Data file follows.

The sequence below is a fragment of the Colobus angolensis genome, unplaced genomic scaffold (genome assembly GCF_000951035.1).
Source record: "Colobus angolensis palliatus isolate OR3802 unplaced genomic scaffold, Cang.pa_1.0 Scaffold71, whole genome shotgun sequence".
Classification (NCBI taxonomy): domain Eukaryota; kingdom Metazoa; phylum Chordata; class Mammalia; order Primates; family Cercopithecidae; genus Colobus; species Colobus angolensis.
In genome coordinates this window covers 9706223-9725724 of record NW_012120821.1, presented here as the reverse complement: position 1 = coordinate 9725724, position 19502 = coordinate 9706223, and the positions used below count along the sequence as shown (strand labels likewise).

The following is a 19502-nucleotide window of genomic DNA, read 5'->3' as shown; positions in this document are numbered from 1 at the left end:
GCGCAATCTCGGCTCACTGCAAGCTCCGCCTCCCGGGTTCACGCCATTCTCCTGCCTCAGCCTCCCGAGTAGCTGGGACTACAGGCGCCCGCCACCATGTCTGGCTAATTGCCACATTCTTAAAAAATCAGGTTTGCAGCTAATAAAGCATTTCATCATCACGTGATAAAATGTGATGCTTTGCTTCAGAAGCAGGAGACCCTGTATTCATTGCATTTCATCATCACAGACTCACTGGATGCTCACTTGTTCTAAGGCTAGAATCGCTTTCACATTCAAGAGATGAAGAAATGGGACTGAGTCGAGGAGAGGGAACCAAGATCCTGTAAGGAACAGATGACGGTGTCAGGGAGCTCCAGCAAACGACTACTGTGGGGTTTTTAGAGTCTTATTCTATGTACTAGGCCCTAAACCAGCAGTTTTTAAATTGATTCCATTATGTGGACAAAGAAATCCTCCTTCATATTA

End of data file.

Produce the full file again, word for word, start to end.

The sequence below is a fragment of the Colobus angolensis genome, unplaced genomic scaffold (genome assembly GCF_000951035.1).
Source record: "Colobus angolensis palliatus isolate OR3802 unplaced genomic scaffold, Cang.pa_1.0 Scaffold71, whole genome shotgun sequence".
Classification (NCBI taxonomy): domain Eukaryota; kingdom Metazoa; phylum Chordata; class Mammalia; order Primates; family Cercopithecidae; genus Colobus; species Colobus angolensis.
In genome coordinates this window covers 9706223-9725724 of record NW_012120821.1, presented here as the reverse complement: position 1 = coordinate 9725724, position 19502 = coordinate 9706223, and the positions used below count along the sequence as shown (strand labels likewise).

The following is a 19502-nucleotide window of genomic DNA, read 5'->3' as shown; positions in this document are numbered from 1 at the left end:
GCGCAATCTCGGCTCACTGCAAGCTCCGCCTCCCGGGTTCACGCCATTCTCCTGCCTCAGCCTCCCGAGTAGCTGGGACTACAGGCGCCCGCCACCATGTCTGGCTAATTGCCACATTCTTAAAAAATCAGGTTTGCAGCTAATAAAGCATTTCATCATCACGTGATAAAATGTGATGCTTTGCTTCAGAAGCAGGAGACCCTGTATTCATTGCATTTCATCATCACAGACTCACTGGATGCTCACTTGTTCTAAGGCTAGAATCGCTTTCACATTCAAGAGATGAAGAAATGGGACTGAGTCGAGGAGAGGGAACCAAGATCCTGTAAGGAACAGATGACGGTGTCAGGGAGCTCCAGCAAACGACTACTGTGGGGTTTTTAGAGTCTTATTCTATGTACTAGGCCCTAAACCAGCAGTTTTTAAATTGATTCCATTATGTGGACAAAGAAATCCTCCTTCATATTA